I would probably wait another full week before bringing stuff in on the weekend. This lets you assess how the weekend went at the office (e.g., were cleaning crews there? Were the offices in use by another entity, such as a colleague using it to hold alumni interviews?). If there IS no weekend access, start watching the flow of the working week — in some offices everyone is in at 8 but out by 6, so you could plan to do it one night at 7 pm. In other offices, the office is empty at 8 but still humming with lots of people at 7. From here, I would assess the situation.
- What does your office need? Color? Consider artwork instead of or in addition to your degrees. Light? Consider a great lamp that you love. A more comfortable desk chair for you? Ask if they would consider buying you one, but also consider just buying one yourself and bringing it in.
- What do other people at the office have? Lots of pictures? Framed artwork? Couches and chairs? A rug?
- What do you really want? I put this last because it is a strong consideration, of course, but has to be metered against the other two things. If your idea of an amazing office includes a huge rug that you’ve brought from home, you first need to ask yourself: does my office need this? Will I be the only one (or first one) in the office with one? As a new employee I would put that on the backburner for another week or two, unless it’s vitally important.
Another thing to keep in mind — particularly with furniture — is what will happen to the stuff you’re replacing. For example: You hate your office chair. You spend $200 on a new office chair for yourself. What becomes of the old office chair? It’ll probably just go to a back room or conference table, to be pulled out again when you leave (presumably, taking your office chair with you). But if you have a couch in your office that is rank — stuffing falling out, smells funny, etc. — odds are that couch will be thrown out when you “replace it” with your own couch. In that case, I would consider the new couch a “donation” to the office decor, and let go of any idea that you’ll take it with you when you leave. Either way — these are good things to think about when you’re planning how much to spend, and on what.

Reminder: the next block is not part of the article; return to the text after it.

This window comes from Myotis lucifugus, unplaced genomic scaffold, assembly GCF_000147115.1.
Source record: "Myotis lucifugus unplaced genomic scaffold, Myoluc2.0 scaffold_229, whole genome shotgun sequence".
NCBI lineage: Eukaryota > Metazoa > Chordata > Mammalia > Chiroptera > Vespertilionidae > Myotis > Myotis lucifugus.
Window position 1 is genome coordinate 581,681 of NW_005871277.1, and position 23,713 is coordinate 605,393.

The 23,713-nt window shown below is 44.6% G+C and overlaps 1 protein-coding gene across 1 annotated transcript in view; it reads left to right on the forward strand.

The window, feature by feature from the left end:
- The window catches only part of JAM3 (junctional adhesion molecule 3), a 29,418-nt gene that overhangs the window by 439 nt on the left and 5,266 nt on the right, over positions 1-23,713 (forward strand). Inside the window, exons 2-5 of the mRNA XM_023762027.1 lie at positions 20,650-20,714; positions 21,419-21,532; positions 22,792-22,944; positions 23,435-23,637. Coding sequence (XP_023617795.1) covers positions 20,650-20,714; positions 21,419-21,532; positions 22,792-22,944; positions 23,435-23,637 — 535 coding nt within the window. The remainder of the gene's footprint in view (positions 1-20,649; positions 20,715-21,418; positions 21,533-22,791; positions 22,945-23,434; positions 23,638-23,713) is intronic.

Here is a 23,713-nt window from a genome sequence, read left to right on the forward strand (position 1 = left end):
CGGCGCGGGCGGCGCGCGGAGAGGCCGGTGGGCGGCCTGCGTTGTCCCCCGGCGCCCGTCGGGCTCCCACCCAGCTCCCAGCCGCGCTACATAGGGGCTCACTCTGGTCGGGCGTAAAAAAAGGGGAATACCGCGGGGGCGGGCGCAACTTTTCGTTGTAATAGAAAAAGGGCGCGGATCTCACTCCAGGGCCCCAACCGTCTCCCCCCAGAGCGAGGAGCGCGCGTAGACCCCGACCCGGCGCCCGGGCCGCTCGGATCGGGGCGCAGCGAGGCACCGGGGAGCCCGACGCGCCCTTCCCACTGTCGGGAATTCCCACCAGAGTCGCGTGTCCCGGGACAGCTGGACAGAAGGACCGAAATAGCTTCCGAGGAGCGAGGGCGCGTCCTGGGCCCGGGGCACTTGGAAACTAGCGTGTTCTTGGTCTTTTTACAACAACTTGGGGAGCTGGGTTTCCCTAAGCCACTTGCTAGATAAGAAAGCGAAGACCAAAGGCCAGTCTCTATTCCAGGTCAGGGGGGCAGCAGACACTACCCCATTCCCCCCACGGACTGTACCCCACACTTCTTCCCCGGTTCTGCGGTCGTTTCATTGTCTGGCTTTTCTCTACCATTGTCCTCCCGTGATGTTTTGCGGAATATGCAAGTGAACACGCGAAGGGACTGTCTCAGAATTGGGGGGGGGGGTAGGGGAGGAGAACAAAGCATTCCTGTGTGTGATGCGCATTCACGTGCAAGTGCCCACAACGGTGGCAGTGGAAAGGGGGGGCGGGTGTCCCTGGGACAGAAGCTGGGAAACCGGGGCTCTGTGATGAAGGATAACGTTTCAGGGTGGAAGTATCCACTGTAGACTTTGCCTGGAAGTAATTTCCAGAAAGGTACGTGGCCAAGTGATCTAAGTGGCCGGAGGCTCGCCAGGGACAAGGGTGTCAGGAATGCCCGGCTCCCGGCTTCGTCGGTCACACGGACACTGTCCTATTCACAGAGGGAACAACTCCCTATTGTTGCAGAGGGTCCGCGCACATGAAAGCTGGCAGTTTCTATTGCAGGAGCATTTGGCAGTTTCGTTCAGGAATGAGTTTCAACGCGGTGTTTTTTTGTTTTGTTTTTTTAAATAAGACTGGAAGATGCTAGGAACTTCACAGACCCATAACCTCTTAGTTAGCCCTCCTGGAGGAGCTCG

As I mentioned before, if there’s a maintenance staff in the office, they may be the people you call — just ask how you should go about hanging up some artwork. They may want to do it, or they may be happy to loan you a hammer and a few nails. (If you do it yourself, do it after hours, or on the weekend.) If no one else in your office has a couch in their office, float the idea past your boss before you spend any money on it — “You know that big empty space in my office? I was thinking a couch would be great so we could have more meetings in there, and I could sometimes work on it. Would you mind if I brought in a couch from home? I think I have one that will fit the spot perfectly.”
Two final pieces of advice. First: Unless you’re CEO, it’s going to be very weird if your office goes from zero to DONE in two days. Give it some time for a more organic, slower growth — more of a “I needed X so I bought X. Then I needed Y so I bought Y.” versus the “THISISHOWMYOFFICELOOKSANDIJUSTMOVEITFROMPLACETOPLACE” robotic feel. Second of all: Be considerate of your office building and space. A hammer and nail may seem more intrusive, but most walls will be much better off with those two things than with some of those “easily removable” things with double-sided tape. Similarly: don’t bang furniture into the doorframes when you’re moving it around, and don’t scrape the carpets or rugs. If you damage something, offer to repay it immediately.
Readers, how did you go about the logistics of decorating your office? What was the biggest hurdle you faced to getting stuff into your office?